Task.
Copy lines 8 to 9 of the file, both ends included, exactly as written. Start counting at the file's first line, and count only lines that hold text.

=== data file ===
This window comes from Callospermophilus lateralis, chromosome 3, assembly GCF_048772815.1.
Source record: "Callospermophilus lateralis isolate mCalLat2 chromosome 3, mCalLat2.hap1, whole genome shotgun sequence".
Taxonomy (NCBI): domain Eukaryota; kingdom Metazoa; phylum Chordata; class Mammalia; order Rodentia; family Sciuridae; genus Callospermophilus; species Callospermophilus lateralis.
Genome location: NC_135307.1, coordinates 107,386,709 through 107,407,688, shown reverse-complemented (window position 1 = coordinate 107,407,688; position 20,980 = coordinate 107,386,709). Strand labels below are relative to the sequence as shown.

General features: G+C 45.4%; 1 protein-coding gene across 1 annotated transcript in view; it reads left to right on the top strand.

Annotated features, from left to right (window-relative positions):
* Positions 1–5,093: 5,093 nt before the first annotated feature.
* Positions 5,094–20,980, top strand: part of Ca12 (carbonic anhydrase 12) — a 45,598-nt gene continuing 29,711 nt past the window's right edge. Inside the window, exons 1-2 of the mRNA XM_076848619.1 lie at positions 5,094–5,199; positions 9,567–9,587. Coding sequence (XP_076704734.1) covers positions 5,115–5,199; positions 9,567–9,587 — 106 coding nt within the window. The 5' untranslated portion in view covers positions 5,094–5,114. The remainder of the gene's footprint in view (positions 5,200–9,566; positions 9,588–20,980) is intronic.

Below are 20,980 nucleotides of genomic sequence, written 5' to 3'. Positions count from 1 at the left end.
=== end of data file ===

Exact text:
* Positions 5,094–20,980, top strand: part of Ca12 (carbonic anhydrase 12) — a 45,598-nt gene continuing 29,711 nt past the window's right edge. Inside the window, exons 1-2 of the mRNA XM_076848619.1 lie at positions 5,094–5,199; positions 9,567–9,587. Coding sequence (XP_076704734.1) covers positions 5,115–5,199; positions 9,567–9,587 — 106 coding nt within the window. The 5' untranslated portion in view covers positions 5,094–5,114. The remainder of the gene's footprint in view (positions 5,200–9,566; positions 9,588–20,980) is intronic.

Below are 20,980 nucleotides of genomic sequence, written 5' to 3'. Positions count from 1 at the left end.